Friday, November 25, 2016

SBMA Study published regarding the AR113Q Muscle

This research paper was published a month ago.

Rescue of metabolic alterations in AR113Q skeletal muscle by peripheral androgen receptor gene silencing

Elisa GiorgettiZhigang YuJason P. ChuaRyosuke ShimamuraLili ZhaoFan ZhuSriram VennetiMaria PennutoYuanfang GuanGene Hung, and Andrew P. Lieberman1,


•Decreased expression of carbohydrate metabolic genes characterizes AR113Q muscle
•AR113Q skeletal muscle shows decreased glycolysis and altered mitochondria
•Peripheral gene silencing by ASO rescues expression of muscle energy metabolism genes
•Altered muscle energy utilization contributes to non-neuronal disease manifestations


Spinal and bulbar muscular atrophy (SBMA), a progressive degenerative disorder, is caused by a CAG/glutamine expansion in the androgen receptor (polyQ AR). Recent studies demonstrate that skeletal muscle is an important site of toxicity that contributes to the SBMA phenotype. Here, we sought to identify critical pathways altered in muscle that underlie disease manifestations in AR113Q mice. This led to the unanticipated identification of gene expression changes affecting regulators of carbohydrate metabolism, similar to those triggered by denervation. AR113Q muscle exhibits diminished glycolysis, altered mitochondria, and an impaired response to exercise. Strikingly, the expression of genes regulating muscle energy metabolism is rescued following peripheral polyQ AR gene silencing by antisense oligonucleotides (ASO), a therapeutic strategy that alleviates disease. Our data establish the occurrence of a metabolic imbalance in SBMA muscle triggered by peripheral expression of the polyQ AR and indicate that alterations in energy utilization contribute to non-neuronal disease manifestations.


  1. Dear Bruce,
    Thank you for sharing this important study.
    After the bad news about BVS857 trial, I searched the literature again and I, too, found this publication. And it gave me some new hopes. Let me underline a few points in the study.
    I found momentous the following sentences:
    "...both type I and type II fibers were significantly reduced in size in exercised AR113Q mice, whereas WT muscle showed the opposite effect." WT means 'wild type'=healthy. So here is the reason of our common experience that our muscles need really long time to regenerate after a hard exercise: our muscles tolerate badly the overuse and we must exercise really carefully.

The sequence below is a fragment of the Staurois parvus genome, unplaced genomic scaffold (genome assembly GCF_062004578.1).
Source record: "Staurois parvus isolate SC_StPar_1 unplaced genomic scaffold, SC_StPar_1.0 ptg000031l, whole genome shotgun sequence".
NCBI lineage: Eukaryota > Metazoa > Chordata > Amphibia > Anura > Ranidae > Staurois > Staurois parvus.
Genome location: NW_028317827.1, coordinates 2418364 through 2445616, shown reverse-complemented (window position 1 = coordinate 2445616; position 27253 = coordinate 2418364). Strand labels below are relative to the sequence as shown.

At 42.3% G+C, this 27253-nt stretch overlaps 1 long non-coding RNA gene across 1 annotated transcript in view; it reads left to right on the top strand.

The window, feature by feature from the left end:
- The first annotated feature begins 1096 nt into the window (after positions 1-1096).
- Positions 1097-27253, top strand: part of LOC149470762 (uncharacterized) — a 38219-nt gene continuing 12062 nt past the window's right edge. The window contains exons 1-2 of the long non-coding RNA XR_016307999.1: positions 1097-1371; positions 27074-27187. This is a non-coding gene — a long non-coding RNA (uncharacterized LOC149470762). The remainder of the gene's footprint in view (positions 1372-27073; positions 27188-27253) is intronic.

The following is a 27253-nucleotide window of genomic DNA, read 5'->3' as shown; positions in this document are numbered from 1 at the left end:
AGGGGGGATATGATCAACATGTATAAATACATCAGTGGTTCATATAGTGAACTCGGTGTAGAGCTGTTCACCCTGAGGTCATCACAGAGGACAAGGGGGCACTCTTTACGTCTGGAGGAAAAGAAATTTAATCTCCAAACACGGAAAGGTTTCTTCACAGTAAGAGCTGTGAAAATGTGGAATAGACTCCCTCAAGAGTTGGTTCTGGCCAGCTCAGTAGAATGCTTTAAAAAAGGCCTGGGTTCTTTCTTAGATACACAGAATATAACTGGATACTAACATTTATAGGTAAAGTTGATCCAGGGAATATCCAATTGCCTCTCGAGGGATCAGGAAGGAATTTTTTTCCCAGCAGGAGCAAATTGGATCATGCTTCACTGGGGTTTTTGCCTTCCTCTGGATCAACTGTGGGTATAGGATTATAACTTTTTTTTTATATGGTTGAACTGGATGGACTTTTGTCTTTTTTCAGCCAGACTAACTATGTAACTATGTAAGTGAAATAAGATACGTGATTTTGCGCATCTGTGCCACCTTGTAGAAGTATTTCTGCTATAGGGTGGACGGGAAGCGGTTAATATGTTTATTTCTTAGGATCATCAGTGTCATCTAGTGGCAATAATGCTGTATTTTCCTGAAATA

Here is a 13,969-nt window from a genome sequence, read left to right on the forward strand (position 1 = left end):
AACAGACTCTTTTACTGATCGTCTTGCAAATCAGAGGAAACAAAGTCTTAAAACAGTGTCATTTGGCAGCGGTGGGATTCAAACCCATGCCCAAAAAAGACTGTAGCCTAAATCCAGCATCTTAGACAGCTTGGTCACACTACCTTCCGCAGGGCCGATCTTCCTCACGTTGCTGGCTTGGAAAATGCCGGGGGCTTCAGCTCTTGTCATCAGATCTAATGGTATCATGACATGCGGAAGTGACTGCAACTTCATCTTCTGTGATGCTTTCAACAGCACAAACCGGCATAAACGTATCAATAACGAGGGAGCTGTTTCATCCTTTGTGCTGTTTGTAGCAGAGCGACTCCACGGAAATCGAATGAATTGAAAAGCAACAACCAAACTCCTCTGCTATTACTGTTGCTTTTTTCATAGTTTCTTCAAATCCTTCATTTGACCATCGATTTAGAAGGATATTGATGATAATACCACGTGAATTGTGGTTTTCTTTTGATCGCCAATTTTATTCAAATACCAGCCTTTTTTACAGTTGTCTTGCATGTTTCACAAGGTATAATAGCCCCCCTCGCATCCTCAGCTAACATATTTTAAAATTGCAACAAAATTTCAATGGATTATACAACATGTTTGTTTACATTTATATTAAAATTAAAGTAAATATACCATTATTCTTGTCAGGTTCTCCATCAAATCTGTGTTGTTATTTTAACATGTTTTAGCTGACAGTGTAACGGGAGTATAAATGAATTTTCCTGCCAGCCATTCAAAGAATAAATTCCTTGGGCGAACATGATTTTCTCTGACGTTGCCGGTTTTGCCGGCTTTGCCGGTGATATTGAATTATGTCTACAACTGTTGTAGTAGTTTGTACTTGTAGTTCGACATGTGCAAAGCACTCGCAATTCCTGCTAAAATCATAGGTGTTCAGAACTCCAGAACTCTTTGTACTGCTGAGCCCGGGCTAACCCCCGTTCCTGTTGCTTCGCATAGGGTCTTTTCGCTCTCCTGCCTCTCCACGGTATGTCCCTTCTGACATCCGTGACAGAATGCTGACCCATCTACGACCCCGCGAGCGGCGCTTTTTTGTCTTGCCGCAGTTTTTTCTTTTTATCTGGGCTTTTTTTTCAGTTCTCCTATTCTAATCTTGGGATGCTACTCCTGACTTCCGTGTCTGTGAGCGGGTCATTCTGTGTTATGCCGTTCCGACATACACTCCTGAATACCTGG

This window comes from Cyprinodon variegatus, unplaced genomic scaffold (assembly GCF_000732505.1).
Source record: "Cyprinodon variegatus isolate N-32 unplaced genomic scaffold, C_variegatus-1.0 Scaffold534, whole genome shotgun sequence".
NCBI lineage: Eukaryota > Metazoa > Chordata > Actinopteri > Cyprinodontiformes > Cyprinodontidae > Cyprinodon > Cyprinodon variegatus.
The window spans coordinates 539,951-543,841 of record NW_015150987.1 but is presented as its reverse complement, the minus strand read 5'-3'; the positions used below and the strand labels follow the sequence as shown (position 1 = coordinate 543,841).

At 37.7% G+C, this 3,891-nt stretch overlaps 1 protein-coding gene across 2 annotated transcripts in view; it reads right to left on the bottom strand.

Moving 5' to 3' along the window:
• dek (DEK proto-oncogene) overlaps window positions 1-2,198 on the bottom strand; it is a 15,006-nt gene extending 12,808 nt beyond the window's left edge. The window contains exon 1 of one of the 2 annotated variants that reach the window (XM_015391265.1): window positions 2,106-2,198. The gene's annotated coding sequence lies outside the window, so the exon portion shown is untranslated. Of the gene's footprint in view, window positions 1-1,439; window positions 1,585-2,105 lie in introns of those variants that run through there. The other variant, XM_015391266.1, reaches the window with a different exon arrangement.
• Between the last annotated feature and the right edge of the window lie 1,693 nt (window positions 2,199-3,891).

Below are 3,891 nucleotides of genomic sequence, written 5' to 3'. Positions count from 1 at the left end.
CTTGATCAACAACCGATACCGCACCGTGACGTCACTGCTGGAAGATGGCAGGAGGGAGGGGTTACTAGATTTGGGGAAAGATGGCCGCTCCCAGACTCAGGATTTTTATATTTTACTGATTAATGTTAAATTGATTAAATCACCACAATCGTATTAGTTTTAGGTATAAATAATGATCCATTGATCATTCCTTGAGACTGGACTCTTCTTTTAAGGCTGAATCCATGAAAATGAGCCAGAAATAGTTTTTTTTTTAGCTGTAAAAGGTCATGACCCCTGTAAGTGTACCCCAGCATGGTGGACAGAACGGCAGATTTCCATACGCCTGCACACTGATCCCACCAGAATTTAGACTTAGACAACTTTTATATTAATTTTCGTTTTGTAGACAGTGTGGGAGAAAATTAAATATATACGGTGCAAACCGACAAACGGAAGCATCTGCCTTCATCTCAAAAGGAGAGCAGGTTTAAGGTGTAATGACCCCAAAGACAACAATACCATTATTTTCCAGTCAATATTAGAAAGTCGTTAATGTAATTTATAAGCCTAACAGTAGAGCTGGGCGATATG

Another important message of the article: "These findings add to a growing appreciation of non-neuronal phenotypes in this disorder, and raise the possibility that targeting metabolic alterations may alleviate disease manifestations. In support of this hypothesis is recent work demonstrating that feeding mice a high fat diet diminishes aspects of the SBMA phenotype (Rocchi et al., 2016)." Shortly: trying the fat rich diet is a possibility, however, you have to consider your body weight as well. You have to consult your physician first, of course, but, theoretically, it may help. (As a Hungarian I am lucky because the Hungarian food is fat-rich...)
    And finally the most important (IMHO): "we speculate that targeting the metabolic phenotype triggered by expression of the polyQ AR may be particularly effective in rescuing non-neuronal manifestations of the disease, including important aspects of skeletal muscle dysfunction." It gives us hope because the non-neuronal targets are easier to reach with drugs, and if you look at the successful Nusinersen-trial, they used the same gene silencing technic as in this animal experiments. I feel the solution is pretty near.
    Best regards,
    Istvan R.

  2. Istvan, thanks for taking the time to add to the findings of the study. Hope for a treatment is what we live for.


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